Business Excellence Awards
Applications are now being accepted for the 14th Annual Business Excellence Awar ...
Ann M. Kashmanian never thought about working in the health care industry when she was studying for a master’s degree in business administration at Northeastern University. Today, she helps keep several Ocean State hospitals on sound financial footing and works to make sure health care is available to everyone.
Now the senior vice president of financial operations and care management at Lifespan Corp., Kashmanian discovered her career path while working for KPMG, one of the Big Four accounting and professional-services firms. “I audited different types of organizations, including banks, manufacturers and hospitals,” she said. “I found the role finance plays in hospitals both interesting and challenging. I could use my skills to support an organization with a very important mission in an environment that is constantly changing.”
Lifespan, her employer, is a health care system that includes Rhode Island Hospital, The Miriam Hospital, Hasbro Children’s Hospital, Bradley Hospital, Newport Hospital and Brown University’s Warren Alpert Medical School.
“Ann is a respected leader with tremendous integrity,” said Brenda Melone, Lifespan’s director of outpatient coding. “She can be trusted because she never veers from inner values, even when it might be expeditious to do so.”
Kashmanian has been named an industry leader in the area of financial services for the 2013 Business Women Awards program of Providence Business News.
A lifelong Rhode Islander, Kashmanian received a bachelor’s degree at Worcester’s Holy Cross College before completing her MBA at Northeastern. Before she joined Lifespan, she worked as the controller of Butler Hospital, as chief financial officer of Community Counseling Center and as a senior accountant for KPMG.
She’s been part of the Lifespan team since 2000, when she became director of finance at Newport Hospital. During her tenure there she established short- and long-term integrated financial plans compatible with the organization’s strategic plan to market growth.
“When I first joined Lifespan, I was hired to work at Newport Hospital, which at the time was experiencing some financial setbacks,” Kashmanian said. “Arthur Sampson, who was president of the hospital, led a strategic planning initiative, our blueprint for turning the hospital operations around.
“We established goals and identified opportunities based on market data and benchmarks,” she said of herself and her colleagues. “We used the market data to identify service-line opportunities to expand our services.”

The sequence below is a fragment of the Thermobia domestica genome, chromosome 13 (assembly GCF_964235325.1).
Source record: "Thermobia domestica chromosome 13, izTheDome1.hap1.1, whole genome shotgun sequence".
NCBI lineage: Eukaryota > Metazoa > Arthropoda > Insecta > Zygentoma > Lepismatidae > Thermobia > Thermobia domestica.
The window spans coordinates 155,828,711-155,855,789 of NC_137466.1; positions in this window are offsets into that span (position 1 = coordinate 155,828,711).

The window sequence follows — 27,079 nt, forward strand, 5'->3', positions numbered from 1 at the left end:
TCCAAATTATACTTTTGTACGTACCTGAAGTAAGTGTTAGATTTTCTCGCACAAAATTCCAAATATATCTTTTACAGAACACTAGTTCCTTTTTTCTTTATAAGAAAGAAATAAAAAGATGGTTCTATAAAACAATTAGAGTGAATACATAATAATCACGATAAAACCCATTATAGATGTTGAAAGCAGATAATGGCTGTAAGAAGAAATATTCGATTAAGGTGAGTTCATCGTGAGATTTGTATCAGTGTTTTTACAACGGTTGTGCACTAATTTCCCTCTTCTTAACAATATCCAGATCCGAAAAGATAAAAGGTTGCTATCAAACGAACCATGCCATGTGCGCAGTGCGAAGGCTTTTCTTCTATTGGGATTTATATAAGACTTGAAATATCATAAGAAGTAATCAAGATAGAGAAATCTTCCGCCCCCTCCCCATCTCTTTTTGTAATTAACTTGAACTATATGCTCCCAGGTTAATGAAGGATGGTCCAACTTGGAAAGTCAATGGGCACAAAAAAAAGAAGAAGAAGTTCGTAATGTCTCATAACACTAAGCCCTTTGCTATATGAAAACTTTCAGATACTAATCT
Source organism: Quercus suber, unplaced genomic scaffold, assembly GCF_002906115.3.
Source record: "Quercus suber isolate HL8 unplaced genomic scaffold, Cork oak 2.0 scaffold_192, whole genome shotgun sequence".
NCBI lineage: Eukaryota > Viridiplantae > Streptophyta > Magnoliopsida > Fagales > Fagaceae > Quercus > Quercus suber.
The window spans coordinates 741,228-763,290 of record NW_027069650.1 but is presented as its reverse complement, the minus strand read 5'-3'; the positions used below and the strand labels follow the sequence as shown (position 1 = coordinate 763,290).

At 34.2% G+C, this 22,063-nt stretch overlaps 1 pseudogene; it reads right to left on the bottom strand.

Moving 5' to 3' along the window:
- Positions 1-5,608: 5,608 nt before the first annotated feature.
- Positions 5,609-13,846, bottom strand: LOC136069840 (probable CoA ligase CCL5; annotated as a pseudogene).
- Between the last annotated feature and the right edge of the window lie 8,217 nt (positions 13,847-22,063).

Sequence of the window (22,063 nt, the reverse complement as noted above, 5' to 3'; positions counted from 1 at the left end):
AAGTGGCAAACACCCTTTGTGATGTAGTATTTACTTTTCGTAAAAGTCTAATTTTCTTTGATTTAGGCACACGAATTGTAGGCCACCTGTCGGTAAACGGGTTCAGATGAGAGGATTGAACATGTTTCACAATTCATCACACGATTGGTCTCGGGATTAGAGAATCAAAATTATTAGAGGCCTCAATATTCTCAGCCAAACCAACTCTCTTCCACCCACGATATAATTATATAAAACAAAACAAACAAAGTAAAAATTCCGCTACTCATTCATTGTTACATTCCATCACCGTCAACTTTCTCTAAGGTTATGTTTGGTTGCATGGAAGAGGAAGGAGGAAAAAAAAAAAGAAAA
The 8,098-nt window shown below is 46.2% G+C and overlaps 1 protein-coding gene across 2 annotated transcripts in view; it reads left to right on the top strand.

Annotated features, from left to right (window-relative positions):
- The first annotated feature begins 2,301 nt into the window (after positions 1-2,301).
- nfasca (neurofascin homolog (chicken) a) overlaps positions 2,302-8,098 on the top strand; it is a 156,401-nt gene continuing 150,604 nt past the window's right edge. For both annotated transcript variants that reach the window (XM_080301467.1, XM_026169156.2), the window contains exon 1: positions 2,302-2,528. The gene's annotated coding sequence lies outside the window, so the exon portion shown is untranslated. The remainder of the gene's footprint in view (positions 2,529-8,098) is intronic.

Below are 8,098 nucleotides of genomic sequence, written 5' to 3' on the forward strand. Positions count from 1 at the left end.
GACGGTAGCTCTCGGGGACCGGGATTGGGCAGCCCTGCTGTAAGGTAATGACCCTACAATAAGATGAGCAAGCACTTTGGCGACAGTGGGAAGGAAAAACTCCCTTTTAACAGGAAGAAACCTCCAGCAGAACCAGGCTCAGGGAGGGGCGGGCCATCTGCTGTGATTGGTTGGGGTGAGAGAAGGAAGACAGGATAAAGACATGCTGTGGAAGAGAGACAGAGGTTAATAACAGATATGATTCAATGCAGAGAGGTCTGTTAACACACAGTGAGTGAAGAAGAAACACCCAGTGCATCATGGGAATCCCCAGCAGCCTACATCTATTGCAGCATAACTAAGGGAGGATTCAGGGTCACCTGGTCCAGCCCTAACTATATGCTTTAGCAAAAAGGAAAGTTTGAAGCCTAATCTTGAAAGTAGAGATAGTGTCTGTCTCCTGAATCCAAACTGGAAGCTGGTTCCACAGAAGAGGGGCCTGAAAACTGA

In 2005, she was promoted to vice president of finance for Lifespan, adding responsibilities for Rhode Island Hospital and the entire health care system. She expanded the role of finance and actively worked on operations committees, quality-improvement committees, the workforce-development committee and the value-analysis committee.
Kashmanian moved up the ladder again in 2009, becoming vice president for finance at Rhode Island Hospital and The Miriam Hospital. During that time she developed new charity-care policies to address the issue of the growing uninsured population and Lifespan’s commitment to the community. She also helped standardize financial operations between the two acute-care hospitals and added a clinical-documentation-improvement program.
In January 2013, Kashmanian was promoted to senior vice president of financial operations and care management at the two hospitals. In her new role she has taken on the additional challenge of reorganizing case management and social work to address the changing health care environment.
Kashmanian is an avid volunteer. She uses her expertise to help a number of nonprofits and community organizations. She serves on the board of directors at Navigant Credit Union and Pawtucket’s Saint Raphael Academy. She is a member of the American Institute of Certified Public Accountants, the Health Care Financial Management Association and the Senior Executive Council of VHA Northeast, a network of nonprofit hospitals that work to improve clinical and economic performance. You might also find her helping to organize and taking part in American Heart Walks.
People who have worked with Kashmanian will tell you she’s more than just a numbers cruncher – she’s a problem-solver. Melone recalls how she used her skills to repair the fractured coding system at Rhode Island Hospital. “Ann is creative. She has the ability to think differently, to get outside of the box,” she said.
Kashmanian is modest about her achievements, always giving credit to her colleagues. She also points to a long list of career mentors who have guided her along the way.
“I am very fortunate to have worked with many dedicated Lifespan employees over the years,” she said. “My staff works hard to support the goals of organization.” •